Despite having worked in the past as legal counsel for the Rhode Island Ethics Commission, William J. Conley, Jr., may have run afoul of one of its regulations after he became the Democratic state senator from district 18 in East Providence and Pawtucket.
According to the vendor payments module of RIOpenGov.org — the transparency Web site of the RI Center for Freedom & Prosperity — Conley has received $62,517 in payments from state agencies in the past five years. Of that $47,030 was paid after he was sworn in as senator after the November 2012 election.
Conley’s payments do not appear to share the explanation of some of the other lawyers whose names came up when the Ocean State Current investigated lawmakers who have received payments from the state as outside vendors. In those cases, the legislators represented clients who won judgments or appeals against state agencies, which then paid the lawyer fees directly.
In Conley’s case, the money was explicitly for his work, and that of his law firm, as outside counsel for the state government.
Through an Access to Public Records Act (APRA) request concerning the largest payment to Sen. Conley ($42,485), made on August 20, 2013, the Current obtained a package of documents providing the details. In a letter to Conley, on the letterhead of the Department of Attorney General, Assistant Attorney General James R. Lee expresses his office’s interest in having “outside counsel represent the State in” the case of U.S. D.O.J, et al. v. Rhode Island (OHHS, et al). “We wish to retain you as counsel in this matter,” Lee wrote to Conley, offering a rate of $150 per hour.
The letter is dated January 23, 2013, approximately three weeks after Conley’s General Assembly class was sworn into office and two months after Conley walked through the election with only write-in competition. He received 98% of the vote.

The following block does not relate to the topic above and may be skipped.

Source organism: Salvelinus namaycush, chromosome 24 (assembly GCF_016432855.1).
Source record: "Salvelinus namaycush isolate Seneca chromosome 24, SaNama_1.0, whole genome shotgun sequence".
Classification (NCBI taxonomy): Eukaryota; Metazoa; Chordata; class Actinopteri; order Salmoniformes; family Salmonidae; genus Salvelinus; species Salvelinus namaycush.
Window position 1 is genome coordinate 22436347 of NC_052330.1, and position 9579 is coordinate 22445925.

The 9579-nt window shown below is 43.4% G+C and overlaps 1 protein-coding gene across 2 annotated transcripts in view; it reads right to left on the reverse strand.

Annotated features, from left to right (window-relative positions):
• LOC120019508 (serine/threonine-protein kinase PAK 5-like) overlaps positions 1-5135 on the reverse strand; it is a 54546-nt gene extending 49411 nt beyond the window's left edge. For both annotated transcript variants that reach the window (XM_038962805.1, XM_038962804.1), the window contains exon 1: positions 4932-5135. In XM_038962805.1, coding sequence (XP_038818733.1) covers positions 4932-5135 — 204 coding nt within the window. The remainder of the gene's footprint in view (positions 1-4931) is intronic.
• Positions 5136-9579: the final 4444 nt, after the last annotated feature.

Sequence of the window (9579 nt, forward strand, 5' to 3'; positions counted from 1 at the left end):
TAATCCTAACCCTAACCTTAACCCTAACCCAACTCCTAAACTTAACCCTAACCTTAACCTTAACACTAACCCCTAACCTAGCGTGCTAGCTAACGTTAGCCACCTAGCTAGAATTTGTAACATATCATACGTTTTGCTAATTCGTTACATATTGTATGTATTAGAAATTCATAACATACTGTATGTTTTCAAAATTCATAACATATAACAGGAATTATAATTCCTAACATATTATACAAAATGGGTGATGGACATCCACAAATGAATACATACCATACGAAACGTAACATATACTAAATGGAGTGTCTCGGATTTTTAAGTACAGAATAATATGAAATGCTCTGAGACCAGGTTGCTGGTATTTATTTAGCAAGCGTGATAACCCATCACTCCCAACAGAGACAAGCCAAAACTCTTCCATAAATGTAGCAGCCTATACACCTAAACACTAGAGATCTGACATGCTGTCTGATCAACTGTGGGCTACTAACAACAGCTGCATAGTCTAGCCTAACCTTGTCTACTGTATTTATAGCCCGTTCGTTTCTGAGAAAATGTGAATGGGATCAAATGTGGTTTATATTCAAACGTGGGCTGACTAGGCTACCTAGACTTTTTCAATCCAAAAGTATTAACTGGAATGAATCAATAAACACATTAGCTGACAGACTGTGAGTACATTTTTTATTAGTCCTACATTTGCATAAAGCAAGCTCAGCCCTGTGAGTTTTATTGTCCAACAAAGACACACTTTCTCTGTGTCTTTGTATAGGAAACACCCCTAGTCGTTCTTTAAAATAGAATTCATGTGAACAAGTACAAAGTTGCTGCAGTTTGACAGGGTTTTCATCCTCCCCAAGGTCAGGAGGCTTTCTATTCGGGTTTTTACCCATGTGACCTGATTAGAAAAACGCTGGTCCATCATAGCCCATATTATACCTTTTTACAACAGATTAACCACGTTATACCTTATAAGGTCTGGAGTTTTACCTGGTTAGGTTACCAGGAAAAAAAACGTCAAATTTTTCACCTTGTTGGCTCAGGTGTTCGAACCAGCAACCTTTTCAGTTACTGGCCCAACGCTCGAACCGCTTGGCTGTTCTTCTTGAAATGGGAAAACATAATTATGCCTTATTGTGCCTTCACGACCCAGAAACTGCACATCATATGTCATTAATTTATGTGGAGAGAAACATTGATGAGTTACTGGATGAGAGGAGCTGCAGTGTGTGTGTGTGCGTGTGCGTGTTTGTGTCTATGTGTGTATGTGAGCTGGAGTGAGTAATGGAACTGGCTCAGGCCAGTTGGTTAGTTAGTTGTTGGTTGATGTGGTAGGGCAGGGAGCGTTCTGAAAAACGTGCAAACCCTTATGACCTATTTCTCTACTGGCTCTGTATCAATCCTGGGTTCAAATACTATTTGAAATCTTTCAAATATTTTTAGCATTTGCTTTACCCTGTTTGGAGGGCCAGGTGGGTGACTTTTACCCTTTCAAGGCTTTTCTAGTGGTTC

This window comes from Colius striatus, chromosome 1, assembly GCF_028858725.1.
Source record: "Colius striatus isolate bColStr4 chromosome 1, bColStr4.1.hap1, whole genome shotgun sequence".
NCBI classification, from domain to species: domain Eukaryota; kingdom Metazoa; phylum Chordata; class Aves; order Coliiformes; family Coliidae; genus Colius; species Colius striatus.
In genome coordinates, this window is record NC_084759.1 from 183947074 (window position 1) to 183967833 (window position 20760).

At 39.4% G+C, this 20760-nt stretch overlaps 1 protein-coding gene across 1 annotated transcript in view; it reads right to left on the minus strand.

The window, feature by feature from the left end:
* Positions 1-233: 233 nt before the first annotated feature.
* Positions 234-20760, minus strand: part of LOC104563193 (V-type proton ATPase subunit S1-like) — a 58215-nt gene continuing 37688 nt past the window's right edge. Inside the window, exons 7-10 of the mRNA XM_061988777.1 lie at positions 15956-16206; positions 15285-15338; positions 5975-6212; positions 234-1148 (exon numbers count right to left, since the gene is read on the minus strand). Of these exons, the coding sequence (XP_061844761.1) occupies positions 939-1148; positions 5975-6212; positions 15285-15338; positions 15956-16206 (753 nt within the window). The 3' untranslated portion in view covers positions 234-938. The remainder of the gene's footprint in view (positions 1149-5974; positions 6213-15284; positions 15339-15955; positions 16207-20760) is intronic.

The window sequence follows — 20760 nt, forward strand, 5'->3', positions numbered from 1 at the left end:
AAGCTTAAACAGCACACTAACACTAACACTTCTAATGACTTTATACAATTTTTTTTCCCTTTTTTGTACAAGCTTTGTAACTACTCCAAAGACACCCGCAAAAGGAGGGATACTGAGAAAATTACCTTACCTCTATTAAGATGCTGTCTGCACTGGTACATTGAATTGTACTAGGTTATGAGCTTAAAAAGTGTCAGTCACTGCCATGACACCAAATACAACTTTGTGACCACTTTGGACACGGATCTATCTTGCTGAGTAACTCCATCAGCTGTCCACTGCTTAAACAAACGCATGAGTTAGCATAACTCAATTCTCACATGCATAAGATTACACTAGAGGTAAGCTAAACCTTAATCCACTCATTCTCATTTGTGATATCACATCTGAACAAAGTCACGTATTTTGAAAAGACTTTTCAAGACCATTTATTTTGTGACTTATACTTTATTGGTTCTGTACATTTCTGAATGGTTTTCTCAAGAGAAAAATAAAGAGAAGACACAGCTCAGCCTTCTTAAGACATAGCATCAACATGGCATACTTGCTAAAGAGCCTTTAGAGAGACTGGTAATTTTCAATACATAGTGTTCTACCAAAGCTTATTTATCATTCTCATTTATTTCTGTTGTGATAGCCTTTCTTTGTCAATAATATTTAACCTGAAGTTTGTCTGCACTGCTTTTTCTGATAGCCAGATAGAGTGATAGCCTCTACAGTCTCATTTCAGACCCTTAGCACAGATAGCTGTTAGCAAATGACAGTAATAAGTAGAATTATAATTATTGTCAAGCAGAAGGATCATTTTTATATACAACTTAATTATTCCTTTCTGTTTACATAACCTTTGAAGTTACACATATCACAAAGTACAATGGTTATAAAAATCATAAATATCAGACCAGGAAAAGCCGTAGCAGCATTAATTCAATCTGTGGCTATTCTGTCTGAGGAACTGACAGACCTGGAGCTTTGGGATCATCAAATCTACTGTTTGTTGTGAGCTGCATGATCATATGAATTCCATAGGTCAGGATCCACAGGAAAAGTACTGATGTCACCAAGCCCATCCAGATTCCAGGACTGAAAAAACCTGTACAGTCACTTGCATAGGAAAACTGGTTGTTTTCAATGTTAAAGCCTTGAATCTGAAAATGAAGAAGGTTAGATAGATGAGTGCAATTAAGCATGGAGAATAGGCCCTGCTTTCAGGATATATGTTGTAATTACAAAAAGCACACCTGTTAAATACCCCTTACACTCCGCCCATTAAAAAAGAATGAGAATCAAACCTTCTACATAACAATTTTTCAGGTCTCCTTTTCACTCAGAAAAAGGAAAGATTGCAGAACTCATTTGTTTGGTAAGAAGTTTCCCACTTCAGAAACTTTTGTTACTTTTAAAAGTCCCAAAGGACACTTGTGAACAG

According to Amy Kempe, spokeswoman for the attorney general’s office, the case on which Conley worked had to do with the state’s implementation of a federal program to place disabled people in the workforce. A conflict of interest arose for the AG because his office was already investigating “criminal allegations related to the same subject matter.”
As explained last week on the Current, regulation 36-14-5007 of the state Code of Ethics prohibits members of the General Assembly (that is, representatives and senators) from “seek[ing] or accept[ing] state employment,” which includes “service as an independent contractor or consultant to the state or any state agency.” The invoices included in the APRA package that the Current received from the state Department of Administration show specific billable hours attributed to Senator Conley’s work on the case in question.
A search of the Ethics Commission’s Web site does not indicate that Senator Conley sought an advisory opinion about the application of regulation 5007 to his employment with the state. However, his name comes up frequently in minutes of the commission, as its own legal counsel (prior to his election as senator).
A broader search does turn up a relevant advisory opinion requested by then-Senator John Tassoni. In that opinion, the commission expressly stated that the senator was “prohibited by the Code of Ethics from providing arbitration and mediation services to state agencies” because of regulation 5007.
The advisory opinion does not specify which lawyers for the commission studied Tassoni’s question. However, the commission’s meeting minutes note that Conley was present and acting as Commission Legal Counsel for both the November 17, 2009, meeting at which the commission considered Tassoni’s case and the December 1, 2009, meeting at which it issued the advisory opinion.
Additional documents obtained from the state show that Senator Conley received another payment, of $4,545, in October 2013 for additional work on the case. The senator has not responded to multiple emails to his official State House account.
Records from the Secretary of State’s office show that Senator Conley is running for another term. He has no opposition.